FREE Dave Hughes Webinar

Hi Everyone, I REALLY WISH I COULD CLAIM CREDIT for this but truth be told the fine folks at WaterWatch have set this up. Next Wednesday, August 19, at 6 PM PDT, join WaterWatch of Oregon onto learn from a true master of fly fishing: Dave Hughes.

In this fourth and final installment of WaterWatch’s popular Summer 2020 Webinar Series, Dave will give an insider’s view of how a master angler goes about his craft. Dave will offer 10 practical tips on how to pursue, think like, and catch more trout. This being Dave, the presentation will include stories highlighting situations where those 10 practical tips made all the difference out there on the water.

Anglers of all skill levels will enjoy and benefit from this special evening of lessons learned and casual storytelling. Dave’s tips, which span the spectrum from basic tips for trout fishing to a more nuanced understanding of rivers, insects, fish and anglers, could only have been earned through a lifetime of practice, study and writing on trout fishing. Like an unwieldy fishing vest that gets winnowed down over the years to a single box of magic flies, this presentation reveals many of the basic truths about effectively pursuing trout—truths that represent a lifetime of patient practice, observation and reflection.

The event is free. You can register for the webinar right here:

https://zoom.us/webinar/register/WN_r3wzHSSaSImLn2RKuDUQLQ

For further information, WaterWatch’s events page is here:

March 19 Speaker John DeVoe

John DeVoe, executive director of WaterWatch of Oregon, will be CFF’s guest speaker Tuesday, March 19th.

John will explain some of the very important water allocation issues we are facing both now and in the future. Lisa Brown from WaterWatch will accompany him to explain her ongoing work on our own Clackamas River. It will be a very informative presentation.

Here’s some links to recent news articles where WaterWatch has defended some of CFF’s favorite waters:

https://pamplinmedia.com/ttt/89-news/246164-114003-court-sides-with-water-watch-in-clackamas-river-case

https://www.opb.org/news/article/water-fight-on-clackamas-river-continues/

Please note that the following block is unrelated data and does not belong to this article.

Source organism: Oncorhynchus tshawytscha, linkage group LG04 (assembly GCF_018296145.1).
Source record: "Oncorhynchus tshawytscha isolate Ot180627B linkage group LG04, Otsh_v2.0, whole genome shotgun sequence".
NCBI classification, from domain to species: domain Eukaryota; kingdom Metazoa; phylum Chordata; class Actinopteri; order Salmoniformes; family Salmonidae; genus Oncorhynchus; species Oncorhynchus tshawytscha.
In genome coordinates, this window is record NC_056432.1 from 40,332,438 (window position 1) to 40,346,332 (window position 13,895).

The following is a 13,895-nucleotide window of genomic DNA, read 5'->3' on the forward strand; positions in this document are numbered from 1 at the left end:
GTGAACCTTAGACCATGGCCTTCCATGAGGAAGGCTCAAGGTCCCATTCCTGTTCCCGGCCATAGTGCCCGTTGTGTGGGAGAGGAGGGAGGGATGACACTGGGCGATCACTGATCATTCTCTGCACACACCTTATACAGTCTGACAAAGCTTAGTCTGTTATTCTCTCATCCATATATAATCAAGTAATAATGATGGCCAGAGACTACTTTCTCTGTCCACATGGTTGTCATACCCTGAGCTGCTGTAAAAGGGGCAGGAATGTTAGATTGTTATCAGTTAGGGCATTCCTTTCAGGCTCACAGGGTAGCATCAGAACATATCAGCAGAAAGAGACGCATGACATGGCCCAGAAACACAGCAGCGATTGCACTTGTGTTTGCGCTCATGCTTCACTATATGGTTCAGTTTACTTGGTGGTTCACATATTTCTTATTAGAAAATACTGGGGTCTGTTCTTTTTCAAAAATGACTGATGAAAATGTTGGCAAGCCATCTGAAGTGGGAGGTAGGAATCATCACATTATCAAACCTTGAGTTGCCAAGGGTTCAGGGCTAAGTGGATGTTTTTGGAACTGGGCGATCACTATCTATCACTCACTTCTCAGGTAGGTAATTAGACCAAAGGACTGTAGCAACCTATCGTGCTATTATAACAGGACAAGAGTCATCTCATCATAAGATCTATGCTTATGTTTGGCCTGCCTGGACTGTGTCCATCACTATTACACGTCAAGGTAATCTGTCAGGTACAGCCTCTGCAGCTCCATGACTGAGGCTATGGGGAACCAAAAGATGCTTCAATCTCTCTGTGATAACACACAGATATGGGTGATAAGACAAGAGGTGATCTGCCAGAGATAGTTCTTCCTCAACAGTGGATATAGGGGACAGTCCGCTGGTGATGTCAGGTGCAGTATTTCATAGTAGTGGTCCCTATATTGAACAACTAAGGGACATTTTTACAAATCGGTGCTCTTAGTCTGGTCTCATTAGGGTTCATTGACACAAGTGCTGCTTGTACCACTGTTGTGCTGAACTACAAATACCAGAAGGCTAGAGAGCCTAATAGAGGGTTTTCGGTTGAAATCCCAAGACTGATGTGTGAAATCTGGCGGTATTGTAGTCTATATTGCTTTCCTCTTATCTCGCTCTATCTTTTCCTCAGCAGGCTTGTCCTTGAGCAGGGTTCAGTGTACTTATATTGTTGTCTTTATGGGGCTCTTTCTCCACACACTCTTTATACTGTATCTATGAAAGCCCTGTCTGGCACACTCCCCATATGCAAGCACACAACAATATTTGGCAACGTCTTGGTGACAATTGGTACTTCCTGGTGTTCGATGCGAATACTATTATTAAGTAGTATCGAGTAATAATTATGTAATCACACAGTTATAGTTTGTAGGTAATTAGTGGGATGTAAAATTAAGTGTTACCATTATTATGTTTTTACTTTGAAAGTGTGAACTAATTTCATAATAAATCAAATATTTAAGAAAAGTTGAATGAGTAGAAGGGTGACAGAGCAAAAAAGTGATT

http://waterwatch.org/?s=clackamas+river&x=0&y=0

http://waterwatch.org/wp-content/uploads/2019/01/Bend-Source-011619-LTE-Crooked.pdf

Oct 29 to 31 Deschutes River Report

Last week I had the chance to fish with Mark Bachmann of The Fly Fishing Shop for 3 days (Mon-Tues-Weds). It was an auction trip thru Water Watch and the winner of the auction was unable to make the trip and they need a volunteer to fill the open seat. Twist my arm!

Mark met us at the Macks Canyon boat launch in his jet boat, then we motored a couple miles downstream to camp where Patty had lunch waiting for us. Besides myself there was only one other angler on this trip, Rick Dulude from Salem; a member of the Santiam Flycasters, he won this trip thru the Deschutes River Alliance auction. We had a great time fishing together.

Our camp was very comfortable and Patty took good care of us with hot meals and hot coffee available 24/7. The days were crisp, the nights were clear, the moon was mostly dark and the stars were very bright.

I hadn’t seen the lower river canyon after the Substation Fire. It was a little shocking to see the scorched hillsides but on the other hand, there was lots of new green growth beginning to show. Still, it will take a while for all the trees to grow back. What was truly shocking were all the deer bones we found along the riverbanks. We speculated the deer were overcome and died from smoke inhalation before the flames of the fire overtook them. On the good side, there were lots of live deer around.

The water was a little off color from the White River, which was gushing muddy water due to heavy rains on Mt Hood. The water temperature was 51 degrees, a good temperature to chase trout and steelhead. The salmon spawning activity was over for the year. As far as insect activity, there was a big midge hatch in the afternoons and some small mayflies mid morning. The ever present small caddis were around along with a few big October caddis. Mark broke out his insect seine and we netted some bugs: the nymphs were a combination of small dark mayflies (size 16 or 18) and decent sized tan or green caddis larva (size 12 or 14).

Rick stuck to steelhead fishing and had a good morning on our 2nd day, hooking two and landing one native steelhead on a December Day fly pattern. He also had several more pulls that didn’t stick.

For a while, I tried skating a Lemire’s Grease Liner given to me by Adrian Cortes at the Fly Fishing Symposium a couple weeks ago. At first I was determined to stick with the skater “as long as it took” but that didn’t last long as the riffle next to me was full of flashing trout and whitefish that I couldn’t resist. I put on a nymphing rig and started catching fish. I tried both indicator and Euro nymphing tactics. Euro nymphing was far more effective; it’s a technique I’ve only just started trying out but I’ll be doing it a lot more, it’s a winner! I tried lots of different flies, but the best patterns were zebra midges and hares ear nymphs, both in size 14.